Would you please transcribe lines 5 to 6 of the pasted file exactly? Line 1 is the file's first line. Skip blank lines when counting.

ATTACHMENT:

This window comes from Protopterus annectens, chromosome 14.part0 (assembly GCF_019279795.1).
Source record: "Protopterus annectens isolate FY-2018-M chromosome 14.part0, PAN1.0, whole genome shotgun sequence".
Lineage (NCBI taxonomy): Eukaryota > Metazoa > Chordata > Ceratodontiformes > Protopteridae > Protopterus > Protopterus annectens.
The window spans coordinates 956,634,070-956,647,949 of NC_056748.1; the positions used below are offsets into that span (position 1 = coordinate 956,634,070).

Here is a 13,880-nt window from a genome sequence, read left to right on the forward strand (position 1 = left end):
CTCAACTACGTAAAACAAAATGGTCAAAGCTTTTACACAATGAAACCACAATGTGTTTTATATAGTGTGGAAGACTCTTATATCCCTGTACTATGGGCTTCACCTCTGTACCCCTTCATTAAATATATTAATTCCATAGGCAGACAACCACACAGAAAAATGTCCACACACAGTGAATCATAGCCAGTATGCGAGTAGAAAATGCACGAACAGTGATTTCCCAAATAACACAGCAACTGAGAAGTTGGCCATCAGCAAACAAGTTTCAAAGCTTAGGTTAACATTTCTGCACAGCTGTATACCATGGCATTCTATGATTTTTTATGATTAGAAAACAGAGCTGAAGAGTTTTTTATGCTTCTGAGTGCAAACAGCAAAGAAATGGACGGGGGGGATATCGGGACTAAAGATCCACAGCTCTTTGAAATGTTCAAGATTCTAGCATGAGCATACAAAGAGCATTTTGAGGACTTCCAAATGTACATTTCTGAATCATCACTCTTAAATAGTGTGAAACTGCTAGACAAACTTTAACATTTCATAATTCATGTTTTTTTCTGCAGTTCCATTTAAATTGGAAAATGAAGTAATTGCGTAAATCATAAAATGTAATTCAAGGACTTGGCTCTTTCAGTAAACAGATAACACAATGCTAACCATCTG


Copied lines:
Here is a 13,880-nt window from a genome sequence, read left to right on the forward strand (position 1 = left end):
CTCAACTACGTAAAACAAAATGGTCAAAGCTTTTACACAATGAAACCACAATGTGTTTTATATAGTGTGGAAGACTCTTATATCCCTGTACTATGGGCTTCACCTCTGTACCCCTTCATTAAATATATTAATTCCATAGGCAGACAACCACACAGAAAAATGTCCACACACAGTGAATCATAGCCAGTATGCGAGTAGAAAATGCACGAACAGTGATTTCCCAAATAACACAGCAACTGAGAAGTTGGCCATCAGCAAACAAGTTTCAAAGCTTAGGTTAACATTTCTGCACAGCTGTATACCATGGCATTCTATGATTTTTTATGATTAGAAAACAGAGCTGAAGAGTTTTTTATGCTTCTGAGTGCAAACAGCAAAGAAATGGACGGGGGGGATATCGGGACTAAAGATCCACAGCTCTTTGAAATGTTCAAGATTCTAGCATGAGCATACAAAGAGCATTTTGAGGACTTCCAAATGTACATTTCTGAATCATCACTCTTAAATAGTGTGAAACTGCTAGACAAACTTTAACATTTCATAATTCATGTTTTTTTCTGCAGTTCCATTTAAATTGGAAAATGAAGTAATTGCGTAAATCATAAAATGTAATTCAAGGACTTGGCTCTTTCAGTAAACAGATAACACAATGCTAACCATCTG